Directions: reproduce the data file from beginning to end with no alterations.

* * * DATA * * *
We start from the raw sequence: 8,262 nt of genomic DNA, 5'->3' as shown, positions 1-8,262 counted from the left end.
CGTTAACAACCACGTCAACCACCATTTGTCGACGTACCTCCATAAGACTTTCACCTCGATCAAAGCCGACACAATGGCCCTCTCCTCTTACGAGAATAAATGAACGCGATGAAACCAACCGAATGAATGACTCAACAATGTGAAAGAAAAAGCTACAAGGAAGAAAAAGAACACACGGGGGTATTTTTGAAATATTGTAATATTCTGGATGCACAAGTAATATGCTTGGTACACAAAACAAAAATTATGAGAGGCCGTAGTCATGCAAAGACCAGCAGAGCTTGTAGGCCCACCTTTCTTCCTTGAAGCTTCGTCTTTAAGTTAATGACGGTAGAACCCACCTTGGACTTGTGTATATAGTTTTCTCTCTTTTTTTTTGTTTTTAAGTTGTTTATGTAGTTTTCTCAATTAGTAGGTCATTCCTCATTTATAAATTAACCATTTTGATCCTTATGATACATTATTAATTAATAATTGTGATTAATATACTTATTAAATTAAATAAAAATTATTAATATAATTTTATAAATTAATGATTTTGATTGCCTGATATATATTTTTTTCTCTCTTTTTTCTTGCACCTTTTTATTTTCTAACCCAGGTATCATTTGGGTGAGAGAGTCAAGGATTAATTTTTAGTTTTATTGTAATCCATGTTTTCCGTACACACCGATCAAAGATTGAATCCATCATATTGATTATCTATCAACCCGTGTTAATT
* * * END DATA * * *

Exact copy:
We start from the raw sequence: 8,262 nt of genomic DNA, 5'->3' as shown, positions 1-8,262 counted from the left end.
CGTTAACAACCACGTCAACCACCATTTGTCGACGTACCTCCATAAGACTTTCACCTCGATCAAAGCCGACACAATGGCCCTCTCCTCTTACGAGAATAAATGAACGCGATGAAACCAACCGAATGAATGACTCAACAATGTGAAAGAAAAAGCTACAAGGAAGAAAAAGAACACACGGGGGTATTTTTGAAATATTGTAATATTCTGGATGCACAAGTAATATGCTTGGTACACAAAACAAAAATTATGAGAGGCCGTAGTCATGCAAAGACCAGCAGAGCTTGTAGGCCCACCTTTCTTCCTTGAAGCTTCGTCTTTAAGTTAATGACGGTAGAACCCACCTTGGACTTGTGTATATAGTTTTCTCTCTTTTTTTTTGTTTTTAAGTTGTTTATGTAGTTTTCTCAATTAGTAGGTCATTCCTCATTTATAAATTAACCATTTTGATCCTTATGATACATTATTAATTAATAATTGTGATTAATATACTTATTAAATTAAATAAAAATTATTAATATAATTTTATAAATTAATGATTTTGATTGCCTGATATATATTTTTTTCTCTCTTTTTTCTTGCACCTTTTTATTTTCTAACCCAGGTATCATTTGGGTGAGAGAGTCAAGGATTAATTTTTAGTTTTATTGTAATCCATGTTTTCCGTACACACCGATCAAAGATTGAATCCATCATATTGATTATCTATCAACCCGTGTTAATT